I ran a couple errands before work and was now running a bit late. The day before I had informed my boss that I would be late, so there was no need to rush other than softening the blow to my pay check. The sky threatened rain on this Saturday, a sure sign that the shop wouldn’t be slammed the instant the doors opened. Considering those factors I opted for steady pressure on the pedals. Not slow, but not fast by any means.
Just before the entrance to the innerurban trail I saw someone coming from the opposite direction on a bike. I went left and he turned right, filling in behind me. My neglected legs were tired but I still felt the need to be “on the front”. After a moment he came around me and stole a glance at the red fendered steed I was riding.
He was on a maroon steel Bianchi, which like mine, sported eight speeds and downtube shifters.
“You too” I managed to stammer out as the pace upped.
Our bikes were the only thing about us that was similar. Saturday being an “easy” day I was riding in jeans and a soft shell jacket with a big pack strapped to my shoulders. You know, casual. The only concession to my normally kitted out appearance were the Giro road shoes on my feet. He wore a busted up pair of Keen hiking shoes which were crammed into a set of MKS toe clips. Other than his shoes we was in full kit, topped off with a skate helmet.
I struggled to hold his wheel because, well like I said earlier, I’ve been neglecting my legs. I don’t know why it mattered to me. I do know that I wasn’t about to get dropped. Call it pride. Call it stupidity (aren’t they close to the same thing?) Call it wanting to feel like I was racing again.
At a stop sign there was a car with the right away waiting for us to pass in front of them. We slowed and I waved them on and neither of us having put a foot down continued to pedal after they passed.
“I hate when they have the right away but insist on waiting for us to go though” I said, trying to sound casual as the pace started to pick up again.
“Yeah, I don’t know why people do that” he said.
Did I detect a hint of gasping for air in his voice?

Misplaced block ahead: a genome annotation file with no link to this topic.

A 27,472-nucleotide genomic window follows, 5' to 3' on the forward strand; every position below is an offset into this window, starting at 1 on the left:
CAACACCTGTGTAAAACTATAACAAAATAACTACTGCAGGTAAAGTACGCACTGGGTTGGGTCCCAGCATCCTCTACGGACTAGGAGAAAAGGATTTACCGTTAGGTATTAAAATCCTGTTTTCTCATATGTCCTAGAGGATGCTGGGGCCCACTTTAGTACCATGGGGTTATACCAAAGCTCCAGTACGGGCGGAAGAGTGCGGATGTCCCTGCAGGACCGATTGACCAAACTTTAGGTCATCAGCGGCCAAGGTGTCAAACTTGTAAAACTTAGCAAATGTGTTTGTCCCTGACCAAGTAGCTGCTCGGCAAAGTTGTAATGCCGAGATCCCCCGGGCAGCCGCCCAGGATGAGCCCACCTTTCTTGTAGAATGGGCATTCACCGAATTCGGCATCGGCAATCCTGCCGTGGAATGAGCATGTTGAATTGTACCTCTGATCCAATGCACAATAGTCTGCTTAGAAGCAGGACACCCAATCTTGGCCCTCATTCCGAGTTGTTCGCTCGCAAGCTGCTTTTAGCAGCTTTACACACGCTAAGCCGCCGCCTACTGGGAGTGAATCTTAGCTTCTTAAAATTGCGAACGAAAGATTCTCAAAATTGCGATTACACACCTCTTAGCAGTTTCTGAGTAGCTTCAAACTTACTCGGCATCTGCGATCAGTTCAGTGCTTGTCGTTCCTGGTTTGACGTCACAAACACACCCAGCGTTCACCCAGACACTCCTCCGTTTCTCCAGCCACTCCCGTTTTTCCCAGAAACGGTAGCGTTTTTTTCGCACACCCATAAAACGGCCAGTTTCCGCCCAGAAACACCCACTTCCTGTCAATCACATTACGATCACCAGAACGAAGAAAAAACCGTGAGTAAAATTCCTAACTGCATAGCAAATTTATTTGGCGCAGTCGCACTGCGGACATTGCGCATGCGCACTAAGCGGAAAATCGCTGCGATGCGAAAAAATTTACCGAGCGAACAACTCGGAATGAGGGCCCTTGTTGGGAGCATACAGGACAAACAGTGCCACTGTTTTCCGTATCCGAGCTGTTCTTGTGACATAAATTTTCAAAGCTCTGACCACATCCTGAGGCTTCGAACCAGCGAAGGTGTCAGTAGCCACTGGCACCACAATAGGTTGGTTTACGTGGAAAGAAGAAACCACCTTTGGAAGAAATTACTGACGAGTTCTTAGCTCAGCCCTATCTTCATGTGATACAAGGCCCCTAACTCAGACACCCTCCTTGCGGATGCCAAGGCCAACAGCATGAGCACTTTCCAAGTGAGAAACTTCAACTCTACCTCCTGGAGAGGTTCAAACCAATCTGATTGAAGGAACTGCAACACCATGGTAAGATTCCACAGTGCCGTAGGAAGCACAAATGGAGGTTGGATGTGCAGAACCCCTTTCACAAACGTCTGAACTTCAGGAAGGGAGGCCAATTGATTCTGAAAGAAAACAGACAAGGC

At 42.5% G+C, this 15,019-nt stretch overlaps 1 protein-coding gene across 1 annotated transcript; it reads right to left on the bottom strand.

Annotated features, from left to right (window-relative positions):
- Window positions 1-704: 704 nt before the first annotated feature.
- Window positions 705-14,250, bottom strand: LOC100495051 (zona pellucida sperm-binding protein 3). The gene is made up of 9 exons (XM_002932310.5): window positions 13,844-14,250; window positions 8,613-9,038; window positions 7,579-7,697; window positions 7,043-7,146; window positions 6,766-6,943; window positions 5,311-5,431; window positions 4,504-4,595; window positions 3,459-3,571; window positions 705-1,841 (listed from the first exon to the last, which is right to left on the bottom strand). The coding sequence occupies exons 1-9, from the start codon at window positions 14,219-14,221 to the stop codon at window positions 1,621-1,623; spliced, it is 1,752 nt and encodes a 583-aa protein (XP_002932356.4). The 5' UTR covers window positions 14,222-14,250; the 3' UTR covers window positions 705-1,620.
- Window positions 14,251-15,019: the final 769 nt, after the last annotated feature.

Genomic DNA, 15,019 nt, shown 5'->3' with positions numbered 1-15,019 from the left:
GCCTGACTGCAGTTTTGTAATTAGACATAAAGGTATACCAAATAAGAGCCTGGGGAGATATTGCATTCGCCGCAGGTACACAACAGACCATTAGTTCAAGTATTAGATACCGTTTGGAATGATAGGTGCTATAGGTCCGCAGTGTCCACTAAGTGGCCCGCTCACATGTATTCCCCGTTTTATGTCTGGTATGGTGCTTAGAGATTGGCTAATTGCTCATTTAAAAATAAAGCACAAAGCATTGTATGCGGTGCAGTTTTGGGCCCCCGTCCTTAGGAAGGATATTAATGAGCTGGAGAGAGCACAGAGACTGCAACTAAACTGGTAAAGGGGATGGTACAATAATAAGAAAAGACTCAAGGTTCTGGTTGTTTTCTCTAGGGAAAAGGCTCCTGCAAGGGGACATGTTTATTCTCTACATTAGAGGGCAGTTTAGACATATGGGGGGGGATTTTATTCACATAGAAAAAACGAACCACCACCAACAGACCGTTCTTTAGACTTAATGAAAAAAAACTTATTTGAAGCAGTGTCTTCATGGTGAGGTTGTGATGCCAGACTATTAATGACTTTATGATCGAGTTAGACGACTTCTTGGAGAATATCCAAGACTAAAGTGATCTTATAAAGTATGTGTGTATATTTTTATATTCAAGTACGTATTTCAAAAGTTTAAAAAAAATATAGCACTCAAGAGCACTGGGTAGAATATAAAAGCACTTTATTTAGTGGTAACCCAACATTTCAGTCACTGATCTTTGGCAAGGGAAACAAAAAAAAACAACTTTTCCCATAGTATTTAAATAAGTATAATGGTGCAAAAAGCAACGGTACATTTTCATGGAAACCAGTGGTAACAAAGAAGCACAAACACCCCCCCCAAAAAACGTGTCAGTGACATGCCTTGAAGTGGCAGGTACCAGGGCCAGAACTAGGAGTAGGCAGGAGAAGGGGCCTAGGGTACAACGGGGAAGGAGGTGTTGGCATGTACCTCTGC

Now I took over the pace making. We were back on the trail and i pointed out posts in the center of the path, vered us around the runners with a wave of my hand and a “on your left!”. I was conscious of what I was doing. If there is one aspect of cycling I am just slightly above mediocre at it is the subtle upping of the pace. “Turning the screws” I once heard a Eurosport commentator call it.
I wasn’t always like this. I don’t normally partake in Category Six commuter races. Once, a few years ago while out on a recovery ride I was passed by a guy on a folding bike with twenty-inch wheels. He was wearing a sports coat, on his way to work, a yellow painier next to his back wheel.
There were other times when a commuter or a weekend rider would blow by me with a quick glance over their shoulder urging me to chase them. Letting them go was so easy. I had my agenda, and I didn’t need to compete with them. Besides chances were I could keep my current pace and catch them several blocks later after they’d blown their top and were pedaling squares. Now I’m locked in a behavior I kind of detest, yet I feel powerless to stop it.
I keep the pace while we ride up the street overpass. He’s still there tucked into my draft as we head toward the only real hill on the ride. I consider flicking my elbow and having him pull through but don’t. I tell myself I’m just hurrying to work, that I’m not racing this guy.
I shift up one gear before dropping to the little ring. I’m not strong enough to take this in the big ring. Glancing over my shoulder I can see him there, feel him on my wheel. We’re flying up the hill. Can feel him start to slip? Just
shy of the top I do what I always do, shift up to the big ring.
At least now the line between this Cat Six race and regular commute are blurred.
I pedal the descent on the other side of the overpass. I try to look over my shoulder for him but my hood is in the way. I continue pedaling, hands in the drops and low over the bike. I move my hood with my left hand and check again. I’ve freed him from my wheel. What I do next makes me feel bad about myself.
I shift up a gear, go back to the drops and slide back on my saddle. My greatest race move of this season won’t be causing the break in some circuit race, or bridging up to the winning move, or leading out a teammate in the final 500m. It is, sadly, dropping a guy on commute to work on a Saturday morning.
I only look over my shoulder one more time. He’s no where near bridging the gap up to me, but I keep on the pace. Hammering the last little rise and through the last bit of tree lined and root destroyed path to work. I almost take my hands off the bars in mock victory salute, but I return to my senses before I can debase myself further.